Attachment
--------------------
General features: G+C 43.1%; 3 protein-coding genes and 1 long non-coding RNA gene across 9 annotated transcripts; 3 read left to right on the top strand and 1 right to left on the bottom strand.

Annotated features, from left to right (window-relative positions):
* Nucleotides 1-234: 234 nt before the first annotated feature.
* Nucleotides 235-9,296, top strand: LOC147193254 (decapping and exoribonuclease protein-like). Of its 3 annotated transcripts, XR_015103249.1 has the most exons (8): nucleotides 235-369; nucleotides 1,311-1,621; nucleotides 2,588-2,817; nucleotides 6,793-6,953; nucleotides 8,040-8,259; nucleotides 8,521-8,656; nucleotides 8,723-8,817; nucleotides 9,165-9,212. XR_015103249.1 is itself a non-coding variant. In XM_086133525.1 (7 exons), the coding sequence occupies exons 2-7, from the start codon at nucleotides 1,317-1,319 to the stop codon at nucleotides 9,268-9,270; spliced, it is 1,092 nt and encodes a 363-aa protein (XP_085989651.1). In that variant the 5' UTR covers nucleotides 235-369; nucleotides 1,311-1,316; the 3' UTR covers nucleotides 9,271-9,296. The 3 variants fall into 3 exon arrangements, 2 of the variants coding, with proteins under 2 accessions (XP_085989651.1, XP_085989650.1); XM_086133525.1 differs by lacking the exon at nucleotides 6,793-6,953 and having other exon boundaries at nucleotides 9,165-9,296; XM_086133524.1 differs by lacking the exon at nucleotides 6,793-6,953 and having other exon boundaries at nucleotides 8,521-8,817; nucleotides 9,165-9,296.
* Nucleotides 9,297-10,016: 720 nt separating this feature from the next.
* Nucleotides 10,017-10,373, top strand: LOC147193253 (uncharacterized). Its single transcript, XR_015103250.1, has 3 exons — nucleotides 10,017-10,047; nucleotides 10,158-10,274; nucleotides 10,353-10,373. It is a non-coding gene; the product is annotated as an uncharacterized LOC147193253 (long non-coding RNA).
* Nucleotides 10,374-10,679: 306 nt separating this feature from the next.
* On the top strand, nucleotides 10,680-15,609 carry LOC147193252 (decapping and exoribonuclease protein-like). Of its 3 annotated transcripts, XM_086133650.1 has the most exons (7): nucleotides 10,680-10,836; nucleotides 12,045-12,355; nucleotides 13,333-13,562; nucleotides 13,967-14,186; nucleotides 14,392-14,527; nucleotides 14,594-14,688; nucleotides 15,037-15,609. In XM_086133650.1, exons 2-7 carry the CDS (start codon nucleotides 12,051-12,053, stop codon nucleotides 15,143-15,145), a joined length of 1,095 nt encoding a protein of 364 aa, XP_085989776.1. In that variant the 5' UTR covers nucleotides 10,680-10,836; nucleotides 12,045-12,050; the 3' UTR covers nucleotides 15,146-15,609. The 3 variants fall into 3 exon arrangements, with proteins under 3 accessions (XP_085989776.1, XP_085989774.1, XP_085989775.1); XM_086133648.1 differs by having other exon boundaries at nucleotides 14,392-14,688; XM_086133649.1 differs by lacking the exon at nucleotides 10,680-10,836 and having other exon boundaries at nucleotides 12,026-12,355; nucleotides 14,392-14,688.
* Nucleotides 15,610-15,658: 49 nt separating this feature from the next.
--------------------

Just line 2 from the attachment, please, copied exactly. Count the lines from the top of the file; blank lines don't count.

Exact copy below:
Annotated features, from left to right (window-relative positions):